Jeff McLane of the Philadelphia Inquirer reported on Wednesday that Nick Foles had an abrasion on the back of his throwing hand, but told reporters it was “nothing.”
Expect Foles to play, but as always, keep an eye on the news and have an alternative ready—just in case.
Foles has an excellent matchup against a Chicago Bears team which allowed 273 yards and a touchdown to Cleveland Browns quarterback Jason Campbell. They did pick off a pair of passes as well, but considering the opposition, it’s nothing to worry about.
It's even less of a concern with Charles Tillman gone for the year.
In Week 14, the Bears held Tony Romo to just 104 yards but allowed three touchdowns.
The Bears will allow touchdowns, yards or both.
Foles will give you the best of both worlds—heavy yards and touchdowns—and while he has turned the ball over once each of the last two games, he also just threw for over 400 yards and three touchdowns in a loss to the Minnesota Vikings.
He’ll be fine.
Philip Rivers vs. Oakland Raiders
The Oakland Raiders usually play their fellow AFC West teams tough, but they were absolutely taken apart by the Kansas City Chiefs in Week 15.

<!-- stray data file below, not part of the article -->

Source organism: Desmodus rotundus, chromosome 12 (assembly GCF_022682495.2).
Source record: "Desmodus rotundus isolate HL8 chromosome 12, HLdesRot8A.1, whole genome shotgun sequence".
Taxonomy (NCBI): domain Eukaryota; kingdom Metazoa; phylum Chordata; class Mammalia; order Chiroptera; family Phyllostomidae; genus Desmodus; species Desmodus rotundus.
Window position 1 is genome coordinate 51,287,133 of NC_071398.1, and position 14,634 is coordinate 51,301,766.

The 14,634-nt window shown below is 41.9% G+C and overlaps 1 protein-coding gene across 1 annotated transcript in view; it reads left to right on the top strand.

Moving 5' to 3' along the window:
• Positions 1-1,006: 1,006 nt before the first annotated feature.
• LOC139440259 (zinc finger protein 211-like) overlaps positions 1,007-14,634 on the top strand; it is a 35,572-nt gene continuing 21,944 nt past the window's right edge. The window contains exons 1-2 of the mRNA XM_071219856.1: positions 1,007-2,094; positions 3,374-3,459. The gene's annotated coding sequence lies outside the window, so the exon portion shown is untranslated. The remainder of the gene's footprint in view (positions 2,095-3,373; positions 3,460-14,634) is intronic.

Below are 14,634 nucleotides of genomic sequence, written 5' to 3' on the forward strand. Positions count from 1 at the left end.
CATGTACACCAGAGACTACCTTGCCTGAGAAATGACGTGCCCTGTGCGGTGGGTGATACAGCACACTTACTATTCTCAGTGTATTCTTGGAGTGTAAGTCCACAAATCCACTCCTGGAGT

Although it might be more accurate to say they were more obliterated by Jamaal Charles’ run-after-the-catch ability than Alex Smith’s arm (more on that below).
Rivers has scored a touchdown in every game this season—often more than one. Last week he was shockingly ineffective against the Denver Broncos but still managed two touchdowns and—more importantly—got the win.
The Raiders are not a good defensive team and Rivers is consistently productive.
He should be an excellent start this week.
Alex Smith vs. Indianapolis Colts
This has very little to do with the five-touchdown day because that’s a stat that is the definition of “misleading.”
Four of those touchdowns were to Jamaal Charles and he did the bulk of the work—overall, Smith’s touchdowns traveled a combined 13 yards through the air, according to the Associated Press’ Josh Dubow.
No, the reason you like this matchup is because the Colts are bad against the pass when it comes to teams who are good at passing.